LIDAR vs RADAR for Applied Autonomy
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David Darwall
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LIDAR vs RADAR for applied autonomy.

In order to reach full autonomy vehicles must be able to take in and understand their surroundings. And then make the correct decision based on the information. This can be done using different sensor technologies. We are going to look into and compare two of the technologies on the market: LIDAR vs RADAR – which one is best suited for Applied Autonomy?

Just like a creature of flesh and blood an autonomous vehicle needs to perceive the world through different senses. This type of perception and sensing can be achieved using various types of sensors, which gathers information about the surroundings and formats it into something that a computer can understand. Much like the human senses, there are different strengths and weaknesses, would you rather smell or taste a cup of coffee, would you be able to drink it without sight or touch? Using the correct sensor for the correct application will be crucial to a successful autonomous product. When to use LIDAR over RADAR is just one of the many questions that need to be looked into,

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What is Applied Autonomy?

At Semcon we are in the forefront of developing self-driving cars. The area of Applied Autonomy focuses on services developed in order to automate all other types of vehicles and machines. Examples of applications are from drones used to put out forest fires, rock drilling, vehicles used inside of factories and autonomous snowploughs. Research and development in the automotive industry will pave the way for technologies but the actual implementation in Applied Autonomy will vary depending on for example environment, safety, tasks and system optimizations.

LIDAR vs RADAR – which is the better sensor for applied autonomy?

The Applied Autonomy field is a diverse one. A technological solution perfect for one project might not work at all well for another. Applications can range from drones used to put out forest fires, rock drilling, vehicles inside a factory and autonomous snowploughs. In order to explore LIDAR vs RADAR technology we will start by learning more about each solution.

What is LIDAR and when is it better than RADAR?

LIDAR, Light Imaging Detection and Ranging, is a surveying technology using laser light pulses, as opposed to the RADAR:s use of radio waves. The precision provided by LIDAR sensors is hard to beat, thanks to the large amount of laser pulses forming so called point clouds. The point cloud can then be used for various algorithms, AI, Machine learning or other analysis software as you have a digitalized representation of the world. That is a clear advantage for LIDAR compared to RADAR.

As mentioned before, in the area of Applied Autonomy the speed of the vehicles is not usually the problem. Large vehicles plowing a field or moving in a restricted construction site will not have to worry about pedestrians, racing drivers or traffic lights. For this area LIDAR would in most cases be a better option over RADAR, though the technology is still expensive to use on a larger scale.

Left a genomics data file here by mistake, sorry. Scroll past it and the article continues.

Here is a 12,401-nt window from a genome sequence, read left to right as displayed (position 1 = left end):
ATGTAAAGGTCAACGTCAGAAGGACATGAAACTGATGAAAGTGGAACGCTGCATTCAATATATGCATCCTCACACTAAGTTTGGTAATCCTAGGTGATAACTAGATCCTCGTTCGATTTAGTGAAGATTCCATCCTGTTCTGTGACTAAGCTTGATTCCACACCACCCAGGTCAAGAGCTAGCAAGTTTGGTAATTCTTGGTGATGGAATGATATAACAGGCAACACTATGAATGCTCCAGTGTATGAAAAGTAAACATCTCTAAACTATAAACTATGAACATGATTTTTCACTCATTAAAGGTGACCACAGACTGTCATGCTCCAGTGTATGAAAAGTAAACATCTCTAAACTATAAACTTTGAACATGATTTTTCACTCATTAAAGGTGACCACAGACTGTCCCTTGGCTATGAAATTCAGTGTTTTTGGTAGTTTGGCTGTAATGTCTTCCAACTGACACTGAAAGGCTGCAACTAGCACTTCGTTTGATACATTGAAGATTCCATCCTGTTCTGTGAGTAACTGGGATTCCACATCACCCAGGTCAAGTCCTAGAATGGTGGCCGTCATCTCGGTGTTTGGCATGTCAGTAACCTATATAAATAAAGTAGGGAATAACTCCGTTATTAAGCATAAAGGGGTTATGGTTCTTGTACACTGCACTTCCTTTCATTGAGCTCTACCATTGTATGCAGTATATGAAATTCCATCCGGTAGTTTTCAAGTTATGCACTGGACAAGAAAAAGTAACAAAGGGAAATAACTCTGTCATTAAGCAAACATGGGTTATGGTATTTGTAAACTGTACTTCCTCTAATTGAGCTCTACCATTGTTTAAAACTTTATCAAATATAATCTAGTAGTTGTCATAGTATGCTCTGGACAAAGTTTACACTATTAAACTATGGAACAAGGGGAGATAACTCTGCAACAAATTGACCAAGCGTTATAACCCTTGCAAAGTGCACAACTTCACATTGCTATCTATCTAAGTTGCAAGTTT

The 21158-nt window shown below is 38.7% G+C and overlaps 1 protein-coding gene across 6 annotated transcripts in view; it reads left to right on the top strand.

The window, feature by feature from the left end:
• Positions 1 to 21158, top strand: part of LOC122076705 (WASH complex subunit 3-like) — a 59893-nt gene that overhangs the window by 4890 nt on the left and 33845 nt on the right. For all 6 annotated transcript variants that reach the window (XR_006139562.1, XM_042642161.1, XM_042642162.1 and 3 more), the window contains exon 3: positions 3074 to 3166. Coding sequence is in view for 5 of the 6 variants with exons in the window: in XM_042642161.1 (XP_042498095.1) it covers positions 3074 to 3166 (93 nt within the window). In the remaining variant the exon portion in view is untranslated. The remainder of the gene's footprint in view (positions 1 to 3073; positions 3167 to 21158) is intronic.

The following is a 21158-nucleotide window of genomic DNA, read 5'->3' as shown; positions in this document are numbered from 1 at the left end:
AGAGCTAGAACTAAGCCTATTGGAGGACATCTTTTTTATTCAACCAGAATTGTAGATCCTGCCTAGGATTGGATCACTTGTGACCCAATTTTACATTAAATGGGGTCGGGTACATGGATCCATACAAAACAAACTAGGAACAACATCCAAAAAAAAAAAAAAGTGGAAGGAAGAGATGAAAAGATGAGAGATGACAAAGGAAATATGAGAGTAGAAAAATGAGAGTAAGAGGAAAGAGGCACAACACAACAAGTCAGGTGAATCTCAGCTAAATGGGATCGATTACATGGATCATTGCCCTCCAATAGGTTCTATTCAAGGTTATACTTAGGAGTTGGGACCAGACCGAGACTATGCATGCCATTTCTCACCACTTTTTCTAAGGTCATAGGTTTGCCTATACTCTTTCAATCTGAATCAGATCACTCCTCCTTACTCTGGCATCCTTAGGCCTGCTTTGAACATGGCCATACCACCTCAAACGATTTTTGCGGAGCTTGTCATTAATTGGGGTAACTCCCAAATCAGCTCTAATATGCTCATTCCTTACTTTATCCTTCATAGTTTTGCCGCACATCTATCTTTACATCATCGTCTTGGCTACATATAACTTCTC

Why choose LIDAR over RADAR?

  • Good at detecting small objects thanks to short wavelength
  • Great precision, can build an exact 3D monochromatic image of an object.

LIDAR disadvantages

  • Limited usage nighttime or bad weather
  • Quite expensive technology

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What is RADAR and when is it better than LIDAR?

Both RADAR and LIDAR sensors use similar principles in order to scan the surroundings, detect objects at a distance and define their speed and disposition. RADAR, Radio Detection and Ranging, uses radio waves and the system consists of a transmitter producing electromagnetic waves in the radio or microwaves domain, a transmitting antenna, a receiving antenna (often the same antenna is used for transmitting and receiving) and a receiver and processor to determine properties of the object(s). Radio waves from the transmitter reflect off the object and return to the receiver, giving information about the object’s location and speed.

Why choose RADAR over LIDAR?

  • Long operating distance
  • It can operate in more varied conditions and environments. Since it is not as sensitive to for example dirt and it does not have any mechanical moving parts.

RADAR disadvantages

  • It can sometimes detect objects that due to reflection and/or disturbance give the object a false size. For example, a soda can on the road can be identified as a building.
  • Does not have the fidelity as some other sensors which means it’s not as accurate as some other options.

For vehicles travelling fast (50-70km/h or more), reaction time is extremely important and that is one of the big advantages with RADAR sensors over LIDAR. RADAR sensors are frequently used in autonomous cars today. For Applied Autonomy, where vehicles often travels slow and in controlled surroundings, RADAR might in some cases be a good pick. But since the need for quick reaction times is less important and for example a construction site setting provides a lot of objects for the RADAR to react on – another sensor might be a better choice.

LIDAR vs RADAR – the conclusion

At Semcon we work with several projects within Applied Autonomy and they all provide different sensor needs, depending on the kind of the project. RADAR technology might be the perfect choice over LIDAR for an autonomous drone designed to put out forest fires or machinery plowing large fields. But for a rock drill application or a vehicle on a construction sight the long operating distance of a RADAR is useless and the meticulous precision of a LIDAR sensor is a better fit. So, to answer the question of LIDAR vs RADAR it all depends on the area of use.

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